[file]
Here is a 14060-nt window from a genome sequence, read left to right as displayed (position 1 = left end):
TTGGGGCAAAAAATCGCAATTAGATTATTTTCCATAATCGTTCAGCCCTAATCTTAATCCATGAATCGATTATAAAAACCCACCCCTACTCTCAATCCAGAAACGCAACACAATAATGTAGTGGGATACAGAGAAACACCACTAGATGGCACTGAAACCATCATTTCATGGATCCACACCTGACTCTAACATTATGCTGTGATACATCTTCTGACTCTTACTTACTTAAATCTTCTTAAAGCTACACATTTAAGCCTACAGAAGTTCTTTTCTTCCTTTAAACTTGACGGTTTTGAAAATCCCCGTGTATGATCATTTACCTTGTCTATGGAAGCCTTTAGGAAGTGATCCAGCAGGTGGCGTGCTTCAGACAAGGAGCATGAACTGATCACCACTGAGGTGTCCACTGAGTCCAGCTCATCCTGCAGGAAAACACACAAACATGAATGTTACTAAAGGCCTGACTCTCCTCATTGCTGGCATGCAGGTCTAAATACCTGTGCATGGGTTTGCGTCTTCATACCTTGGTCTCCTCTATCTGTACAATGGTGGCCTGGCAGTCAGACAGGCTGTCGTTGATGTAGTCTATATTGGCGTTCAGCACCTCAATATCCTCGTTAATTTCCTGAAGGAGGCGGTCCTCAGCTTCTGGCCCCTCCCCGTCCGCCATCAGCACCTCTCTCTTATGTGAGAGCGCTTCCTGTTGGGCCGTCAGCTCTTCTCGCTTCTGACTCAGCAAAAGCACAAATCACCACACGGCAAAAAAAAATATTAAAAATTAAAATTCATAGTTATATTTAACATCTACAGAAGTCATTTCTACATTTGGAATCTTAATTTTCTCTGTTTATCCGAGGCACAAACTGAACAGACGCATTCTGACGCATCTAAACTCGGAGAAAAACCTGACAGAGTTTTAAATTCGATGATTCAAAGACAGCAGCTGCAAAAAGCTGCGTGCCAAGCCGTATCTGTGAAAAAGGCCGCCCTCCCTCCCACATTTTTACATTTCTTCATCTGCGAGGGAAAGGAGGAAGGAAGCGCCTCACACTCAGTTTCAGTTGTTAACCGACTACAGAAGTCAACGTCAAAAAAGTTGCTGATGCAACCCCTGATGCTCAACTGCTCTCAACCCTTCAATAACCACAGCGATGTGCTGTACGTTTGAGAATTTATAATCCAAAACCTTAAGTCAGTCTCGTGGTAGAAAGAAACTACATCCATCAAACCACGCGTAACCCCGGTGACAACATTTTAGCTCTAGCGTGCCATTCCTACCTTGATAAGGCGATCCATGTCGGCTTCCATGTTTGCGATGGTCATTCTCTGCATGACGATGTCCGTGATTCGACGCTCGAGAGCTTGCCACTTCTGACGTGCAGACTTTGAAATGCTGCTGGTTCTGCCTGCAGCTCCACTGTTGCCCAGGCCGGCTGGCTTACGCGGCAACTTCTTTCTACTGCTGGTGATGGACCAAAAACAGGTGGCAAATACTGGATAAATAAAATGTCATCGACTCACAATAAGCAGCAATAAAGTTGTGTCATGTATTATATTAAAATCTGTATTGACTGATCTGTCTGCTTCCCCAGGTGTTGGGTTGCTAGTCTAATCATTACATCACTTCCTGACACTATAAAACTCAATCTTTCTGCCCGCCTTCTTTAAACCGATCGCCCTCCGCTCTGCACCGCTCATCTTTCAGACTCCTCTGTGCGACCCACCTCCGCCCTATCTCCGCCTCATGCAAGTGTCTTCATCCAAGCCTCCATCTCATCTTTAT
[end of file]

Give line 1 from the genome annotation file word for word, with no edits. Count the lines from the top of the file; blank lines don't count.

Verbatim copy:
Here is a 14060-nt window from a genome sequence, read left to right as displayed (position 1 = left end):